In 2018, I hope to be a little more productive, but who knows what the future holds? Despite having fewer projects than usual, I still had a hard time choosing. The Black-and-White Cotton Cardigan and of course, the Top Hat for one of my favorite cats, Jake, were in the running. But these won out.

I wrote this post in response to a knitting bloggin buddy’s post, My Top 3 Knits of 2017, by Shirley C Yeung. Do you have any favorite projects from 2017? Feel free to share them — and any links — in the comment section below.

Happy Knitting in 2018!!

Knitting

The Giving Tree

From one of my other blogs. Some of these hats have shown up on this site before! Sorry the caption for the giving tree isn’t under the picture. I don’t know why. The theme for my other blog has its quirks and I suspect this is another of them.

My World With Words

I’ve found a way to keep the Christmas spirit all year around — even though the best evidence of that comes in December.

As many of you know, I’m an avid knitter. So avid, in fact, it caused tendonitis a year ago. I’ve been knitting since I was 19, and there are countless pieces out there I’ve created. Some I’ve even designed myself.

Giving Tree sm The Giving Tree

Over the years I’ve used this gift  (and I truly consider knitting to be a gift) from time to time to make items for charitable giving. My current endeavor is hats for those who come to my church’s food bank. Every year we have the Giving Tree, and people hang cold weather items such as hats, scarves, mittens on it during December.

Those items are available for a group of people in need, some homeless, some struggling to keep a roof over their heads…

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Knitting

Gloves with Golden Ruffle

The last time I made a pair of gloves I swore would be the last time I made a pair of gloves. Working those fingers is just too exacting, and how many pairs of gloves would I ever need?

I changed my mind when a friend gave me the wonderful gift of her vintage Vicuña coat. It’s bracelet length, perfect for showing off these ruffled gloves.

The pattern is #27 from Vogue Kniting, Winter 2011-12 (so glad I hang on to those back issues of VK!) and is cleverly called “Gloves.” The simplicity of the name belies their fancy nature. The pattern calls for a much longer ruffle — about twice as long — with a looped, crocheted bind-off. Now that’s fancy.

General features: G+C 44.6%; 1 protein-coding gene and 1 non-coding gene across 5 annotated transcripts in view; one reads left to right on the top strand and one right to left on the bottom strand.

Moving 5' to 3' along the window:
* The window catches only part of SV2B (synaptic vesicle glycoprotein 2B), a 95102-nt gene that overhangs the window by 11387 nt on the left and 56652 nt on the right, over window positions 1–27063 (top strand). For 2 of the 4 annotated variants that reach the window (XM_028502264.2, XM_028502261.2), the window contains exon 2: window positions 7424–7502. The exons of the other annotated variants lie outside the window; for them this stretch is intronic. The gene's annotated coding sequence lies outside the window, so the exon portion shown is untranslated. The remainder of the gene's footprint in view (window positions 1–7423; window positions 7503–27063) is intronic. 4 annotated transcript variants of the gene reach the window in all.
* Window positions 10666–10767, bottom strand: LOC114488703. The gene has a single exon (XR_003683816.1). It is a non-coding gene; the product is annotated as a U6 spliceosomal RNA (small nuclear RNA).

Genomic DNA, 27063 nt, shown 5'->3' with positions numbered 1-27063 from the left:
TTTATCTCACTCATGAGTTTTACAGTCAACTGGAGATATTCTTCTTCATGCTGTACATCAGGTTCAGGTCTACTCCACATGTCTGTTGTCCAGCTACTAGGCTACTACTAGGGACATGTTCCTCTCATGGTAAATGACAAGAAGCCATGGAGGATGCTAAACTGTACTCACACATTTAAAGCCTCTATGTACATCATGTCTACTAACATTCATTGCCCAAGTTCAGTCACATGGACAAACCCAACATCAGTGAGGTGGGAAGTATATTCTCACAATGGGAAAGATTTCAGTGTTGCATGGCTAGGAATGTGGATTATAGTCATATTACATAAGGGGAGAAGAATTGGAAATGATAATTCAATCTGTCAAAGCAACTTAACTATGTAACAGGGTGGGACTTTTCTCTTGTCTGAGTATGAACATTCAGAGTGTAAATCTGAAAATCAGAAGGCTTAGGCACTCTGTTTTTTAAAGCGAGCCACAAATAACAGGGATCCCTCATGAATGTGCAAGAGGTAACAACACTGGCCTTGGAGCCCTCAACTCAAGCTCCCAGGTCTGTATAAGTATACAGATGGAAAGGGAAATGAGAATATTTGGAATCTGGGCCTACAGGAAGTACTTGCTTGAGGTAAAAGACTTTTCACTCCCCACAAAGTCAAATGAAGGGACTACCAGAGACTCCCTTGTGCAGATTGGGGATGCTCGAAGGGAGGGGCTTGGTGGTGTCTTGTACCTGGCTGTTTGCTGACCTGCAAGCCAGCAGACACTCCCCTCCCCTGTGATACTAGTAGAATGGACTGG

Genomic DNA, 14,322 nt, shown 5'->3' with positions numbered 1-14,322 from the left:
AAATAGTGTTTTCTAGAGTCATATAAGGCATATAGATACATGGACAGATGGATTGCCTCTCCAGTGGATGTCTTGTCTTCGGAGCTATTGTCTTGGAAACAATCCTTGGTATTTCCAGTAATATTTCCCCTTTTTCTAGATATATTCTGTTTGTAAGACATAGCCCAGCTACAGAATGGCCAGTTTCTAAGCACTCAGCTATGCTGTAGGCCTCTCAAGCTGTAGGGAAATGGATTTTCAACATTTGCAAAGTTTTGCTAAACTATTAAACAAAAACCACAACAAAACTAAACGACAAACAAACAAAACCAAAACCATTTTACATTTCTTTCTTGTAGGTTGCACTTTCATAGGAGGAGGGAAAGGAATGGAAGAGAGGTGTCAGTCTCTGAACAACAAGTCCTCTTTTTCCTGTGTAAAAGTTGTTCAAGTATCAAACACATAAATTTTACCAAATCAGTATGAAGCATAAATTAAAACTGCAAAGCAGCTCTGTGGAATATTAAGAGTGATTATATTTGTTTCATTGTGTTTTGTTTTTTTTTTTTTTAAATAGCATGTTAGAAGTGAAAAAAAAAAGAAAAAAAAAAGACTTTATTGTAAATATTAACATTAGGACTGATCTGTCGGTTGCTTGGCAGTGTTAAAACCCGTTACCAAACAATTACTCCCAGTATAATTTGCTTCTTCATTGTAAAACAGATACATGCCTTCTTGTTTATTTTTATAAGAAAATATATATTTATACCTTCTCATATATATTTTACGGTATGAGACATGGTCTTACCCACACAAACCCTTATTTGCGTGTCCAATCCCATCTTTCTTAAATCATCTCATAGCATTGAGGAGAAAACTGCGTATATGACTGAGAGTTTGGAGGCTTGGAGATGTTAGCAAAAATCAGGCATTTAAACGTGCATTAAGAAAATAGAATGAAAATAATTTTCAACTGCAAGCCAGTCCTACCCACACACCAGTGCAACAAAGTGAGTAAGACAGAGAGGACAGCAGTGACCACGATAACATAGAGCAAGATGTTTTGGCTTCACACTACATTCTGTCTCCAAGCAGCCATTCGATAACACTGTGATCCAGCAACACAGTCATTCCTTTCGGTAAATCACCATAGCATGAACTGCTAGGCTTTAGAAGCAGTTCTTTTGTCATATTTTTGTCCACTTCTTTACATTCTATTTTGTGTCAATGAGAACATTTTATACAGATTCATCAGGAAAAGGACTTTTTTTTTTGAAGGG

I knit the body from Blue Sky sport weight, 100 percent baby alpaca — a fitting match for a vicuña coat. The yarn for the ruffle is the fantastic Silk Cloud by Shibui Knits. That is the most gorgeous lace mohair I have ever seen. It puts the rest to shame, and the cost reflects it.

Because I made a smaller ruffle, I didn’t need as much of the Silk Cloud as the pattern calls for (it actually calls for Douceur et Soie, another wonderful yarn). One 330-yard skein was plenty, although I would have been short if I’d gone with the original ruffle.

brown gloves
I much prefer the shorter ruffle.

I used three skeins — almost all of it — of the Blue Sky. After I finished the first glove, I weighed the yarn I had left, and it was 25 grams. Exactly half of the second skein. So instead of playing yarn chicken, I bought another skein, which I can’t return because I had them wind it. Looks like I’ll be buying even more and making a hat or a scarf.

The fingers on this glove aren’t too difficult, because you’re not knitting a stitch pattern. Still, it can be tricky picking up and casting on those stitches for each finger. If you haven’t done it before, I’d suggest practicing with a shetland yarn or something as stable. The alpaca slides like butter, generally a good thing but a bit of a challenge when knitting gloves.

I wear my other pairs of knitted gloves all the time in winter. Of course the last few winters have been so mild (global warming?) that the number of months that constitute “all the time” is shorter.

Looking forward to the first time I can wear these — and my wonderful vicuña coat!

Knitting

Top Hat & Tails

In case you’re wondering how to make the top hat (the full picture is below), this isn’t exactly a pattern, but a guide…